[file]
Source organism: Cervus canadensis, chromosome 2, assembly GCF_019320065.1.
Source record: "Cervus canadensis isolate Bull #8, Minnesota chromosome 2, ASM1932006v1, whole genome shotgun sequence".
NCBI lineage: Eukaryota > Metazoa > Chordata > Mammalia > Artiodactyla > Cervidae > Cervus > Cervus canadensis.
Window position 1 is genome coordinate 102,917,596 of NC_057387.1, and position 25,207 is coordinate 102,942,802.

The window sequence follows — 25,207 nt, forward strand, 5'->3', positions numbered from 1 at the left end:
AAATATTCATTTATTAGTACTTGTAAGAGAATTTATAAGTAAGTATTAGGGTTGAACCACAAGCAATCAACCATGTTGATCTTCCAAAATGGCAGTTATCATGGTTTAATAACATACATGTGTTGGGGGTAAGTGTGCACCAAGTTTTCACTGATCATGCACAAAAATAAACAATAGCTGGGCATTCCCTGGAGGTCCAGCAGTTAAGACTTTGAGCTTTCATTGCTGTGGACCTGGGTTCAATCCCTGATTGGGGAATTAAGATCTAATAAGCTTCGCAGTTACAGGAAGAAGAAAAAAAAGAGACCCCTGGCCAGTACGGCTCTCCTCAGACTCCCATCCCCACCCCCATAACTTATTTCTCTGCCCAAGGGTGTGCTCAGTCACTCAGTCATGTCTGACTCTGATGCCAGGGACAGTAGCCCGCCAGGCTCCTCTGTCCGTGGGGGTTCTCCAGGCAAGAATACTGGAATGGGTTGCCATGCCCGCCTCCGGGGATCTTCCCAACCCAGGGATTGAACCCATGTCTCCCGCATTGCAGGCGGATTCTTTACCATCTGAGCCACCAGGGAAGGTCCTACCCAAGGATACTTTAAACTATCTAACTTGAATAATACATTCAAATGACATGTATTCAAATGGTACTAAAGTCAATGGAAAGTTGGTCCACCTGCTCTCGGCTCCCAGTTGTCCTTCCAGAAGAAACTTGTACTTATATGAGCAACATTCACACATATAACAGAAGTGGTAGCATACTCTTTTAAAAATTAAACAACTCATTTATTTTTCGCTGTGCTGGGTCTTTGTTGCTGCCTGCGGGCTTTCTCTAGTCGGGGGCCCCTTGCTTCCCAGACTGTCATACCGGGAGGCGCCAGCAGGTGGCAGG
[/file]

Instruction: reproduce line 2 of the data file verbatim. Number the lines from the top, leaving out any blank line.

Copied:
Source record: "Cervus canadensis isolate Bull #8, Minnesota chromosome 2, ASM1932006v1, whole genome shotgun sequence".